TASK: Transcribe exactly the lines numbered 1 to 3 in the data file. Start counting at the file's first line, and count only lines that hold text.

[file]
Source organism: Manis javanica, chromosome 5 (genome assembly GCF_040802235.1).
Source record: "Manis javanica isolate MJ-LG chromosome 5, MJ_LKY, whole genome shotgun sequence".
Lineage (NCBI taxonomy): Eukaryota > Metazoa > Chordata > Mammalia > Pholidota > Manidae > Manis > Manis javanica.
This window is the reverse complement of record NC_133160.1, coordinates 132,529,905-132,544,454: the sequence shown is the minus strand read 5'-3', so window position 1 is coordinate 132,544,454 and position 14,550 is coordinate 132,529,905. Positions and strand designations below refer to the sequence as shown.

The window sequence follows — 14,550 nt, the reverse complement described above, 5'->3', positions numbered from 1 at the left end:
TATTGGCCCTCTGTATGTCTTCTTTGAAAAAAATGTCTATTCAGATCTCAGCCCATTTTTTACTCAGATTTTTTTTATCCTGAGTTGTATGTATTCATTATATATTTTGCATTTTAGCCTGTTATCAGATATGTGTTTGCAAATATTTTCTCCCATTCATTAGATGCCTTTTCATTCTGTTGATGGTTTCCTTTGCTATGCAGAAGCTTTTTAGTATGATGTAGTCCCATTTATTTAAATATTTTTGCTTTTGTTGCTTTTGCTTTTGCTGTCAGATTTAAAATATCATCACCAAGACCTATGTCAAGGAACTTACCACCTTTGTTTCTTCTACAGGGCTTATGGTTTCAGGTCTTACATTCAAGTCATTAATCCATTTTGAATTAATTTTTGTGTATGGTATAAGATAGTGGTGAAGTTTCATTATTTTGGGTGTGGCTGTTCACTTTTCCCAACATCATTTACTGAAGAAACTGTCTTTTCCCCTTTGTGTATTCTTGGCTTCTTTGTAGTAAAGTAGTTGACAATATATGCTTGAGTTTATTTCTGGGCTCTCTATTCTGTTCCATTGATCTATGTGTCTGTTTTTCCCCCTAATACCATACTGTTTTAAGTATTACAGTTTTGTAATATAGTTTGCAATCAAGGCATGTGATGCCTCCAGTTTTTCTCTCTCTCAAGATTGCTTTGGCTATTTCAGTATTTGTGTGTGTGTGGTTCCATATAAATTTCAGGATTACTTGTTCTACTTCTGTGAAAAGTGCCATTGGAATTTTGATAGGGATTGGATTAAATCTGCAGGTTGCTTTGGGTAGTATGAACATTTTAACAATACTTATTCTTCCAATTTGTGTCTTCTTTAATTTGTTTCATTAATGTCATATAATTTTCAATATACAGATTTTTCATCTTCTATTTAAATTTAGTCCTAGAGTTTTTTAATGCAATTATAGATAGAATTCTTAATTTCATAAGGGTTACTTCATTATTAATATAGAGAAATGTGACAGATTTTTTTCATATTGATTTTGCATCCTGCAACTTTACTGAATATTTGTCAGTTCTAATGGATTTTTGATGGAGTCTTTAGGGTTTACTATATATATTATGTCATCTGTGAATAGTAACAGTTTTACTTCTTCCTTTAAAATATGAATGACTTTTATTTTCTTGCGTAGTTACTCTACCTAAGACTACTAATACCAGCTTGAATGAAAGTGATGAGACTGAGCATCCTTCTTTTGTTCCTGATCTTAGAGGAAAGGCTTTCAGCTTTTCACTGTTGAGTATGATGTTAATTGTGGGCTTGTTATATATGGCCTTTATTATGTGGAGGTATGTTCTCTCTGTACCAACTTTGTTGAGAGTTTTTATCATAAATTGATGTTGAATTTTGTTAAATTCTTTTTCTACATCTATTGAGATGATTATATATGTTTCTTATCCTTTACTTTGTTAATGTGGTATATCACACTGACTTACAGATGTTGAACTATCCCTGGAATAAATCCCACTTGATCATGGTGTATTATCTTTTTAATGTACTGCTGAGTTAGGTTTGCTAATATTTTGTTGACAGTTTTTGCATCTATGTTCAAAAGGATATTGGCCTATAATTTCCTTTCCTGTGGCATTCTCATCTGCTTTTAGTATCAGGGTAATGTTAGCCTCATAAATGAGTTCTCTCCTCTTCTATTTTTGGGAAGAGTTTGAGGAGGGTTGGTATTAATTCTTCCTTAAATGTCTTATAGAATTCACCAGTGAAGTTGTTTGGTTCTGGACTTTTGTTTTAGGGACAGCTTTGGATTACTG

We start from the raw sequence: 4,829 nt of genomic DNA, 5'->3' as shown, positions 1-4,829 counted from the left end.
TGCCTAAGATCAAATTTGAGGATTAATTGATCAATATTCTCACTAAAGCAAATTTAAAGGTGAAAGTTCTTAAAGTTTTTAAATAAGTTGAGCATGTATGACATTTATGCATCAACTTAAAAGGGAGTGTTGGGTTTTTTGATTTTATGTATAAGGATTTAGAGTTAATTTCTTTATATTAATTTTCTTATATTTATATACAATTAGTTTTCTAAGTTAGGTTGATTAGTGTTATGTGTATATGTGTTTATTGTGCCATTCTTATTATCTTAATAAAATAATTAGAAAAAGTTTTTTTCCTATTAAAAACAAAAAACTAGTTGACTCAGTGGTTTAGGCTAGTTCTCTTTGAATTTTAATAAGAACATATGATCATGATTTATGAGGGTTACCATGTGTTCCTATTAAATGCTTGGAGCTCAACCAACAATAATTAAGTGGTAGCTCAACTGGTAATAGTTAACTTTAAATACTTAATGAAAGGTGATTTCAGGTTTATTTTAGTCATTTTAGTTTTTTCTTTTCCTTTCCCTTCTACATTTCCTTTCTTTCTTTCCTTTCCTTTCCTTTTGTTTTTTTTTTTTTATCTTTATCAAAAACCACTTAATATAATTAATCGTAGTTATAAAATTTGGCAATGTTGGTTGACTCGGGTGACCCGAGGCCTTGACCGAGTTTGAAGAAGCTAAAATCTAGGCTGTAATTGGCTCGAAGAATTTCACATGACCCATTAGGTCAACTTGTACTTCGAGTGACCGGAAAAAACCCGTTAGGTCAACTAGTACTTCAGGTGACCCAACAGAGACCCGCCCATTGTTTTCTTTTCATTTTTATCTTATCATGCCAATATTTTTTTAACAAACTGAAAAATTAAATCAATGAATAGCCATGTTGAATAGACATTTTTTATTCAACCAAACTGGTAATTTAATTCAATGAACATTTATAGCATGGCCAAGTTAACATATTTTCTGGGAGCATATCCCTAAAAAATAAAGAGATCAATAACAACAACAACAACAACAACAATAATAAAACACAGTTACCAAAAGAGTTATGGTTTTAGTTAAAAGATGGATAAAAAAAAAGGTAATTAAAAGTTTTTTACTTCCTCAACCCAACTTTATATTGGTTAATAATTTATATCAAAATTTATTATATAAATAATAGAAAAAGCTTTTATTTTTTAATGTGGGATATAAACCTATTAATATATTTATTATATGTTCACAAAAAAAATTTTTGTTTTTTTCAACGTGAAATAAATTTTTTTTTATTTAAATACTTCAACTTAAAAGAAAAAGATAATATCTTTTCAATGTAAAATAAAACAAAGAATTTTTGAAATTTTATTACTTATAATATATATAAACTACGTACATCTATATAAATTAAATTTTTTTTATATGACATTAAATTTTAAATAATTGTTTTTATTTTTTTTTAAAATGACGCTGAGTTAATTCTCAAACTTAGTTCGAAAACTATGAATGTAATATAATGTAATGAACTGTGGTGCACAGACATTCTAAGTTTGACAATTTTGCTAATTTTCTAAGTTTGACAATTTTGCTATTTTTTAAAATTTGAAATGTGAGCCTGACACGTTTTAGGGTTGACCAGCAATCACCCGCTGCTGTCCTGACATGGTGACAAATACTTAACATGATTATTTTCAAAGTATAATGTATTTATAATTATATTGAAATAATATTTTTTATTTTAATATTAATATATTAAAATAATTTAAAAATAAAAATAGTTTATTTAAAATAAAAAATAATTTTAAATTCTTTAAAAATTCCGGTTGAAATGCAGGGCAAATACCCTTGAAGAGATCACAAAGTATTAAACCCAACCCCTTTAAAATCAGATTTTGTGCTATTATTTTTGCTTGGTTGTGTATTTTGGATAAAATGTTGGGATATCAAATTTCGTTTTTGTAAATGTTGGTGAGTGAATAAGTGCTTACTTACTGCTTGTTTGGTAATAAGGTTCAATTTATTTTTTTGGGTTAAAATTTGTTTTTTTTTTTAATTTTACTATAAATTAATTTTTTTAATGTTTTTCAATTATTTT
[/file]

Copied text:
Source organism: Manis javanica, chromosome 5 (genome assembly GCF_040802235.1).
Source record: "Manis javanica isolate MJ-LG chromosome 5, MJ_LKY, whole genome shotgun sequence".
Lineage (NCBI taxonomy): Eukaryota > Metazoa > Chordata > Mammalia > Pholidota > Manidae > Manis > Manis javanica.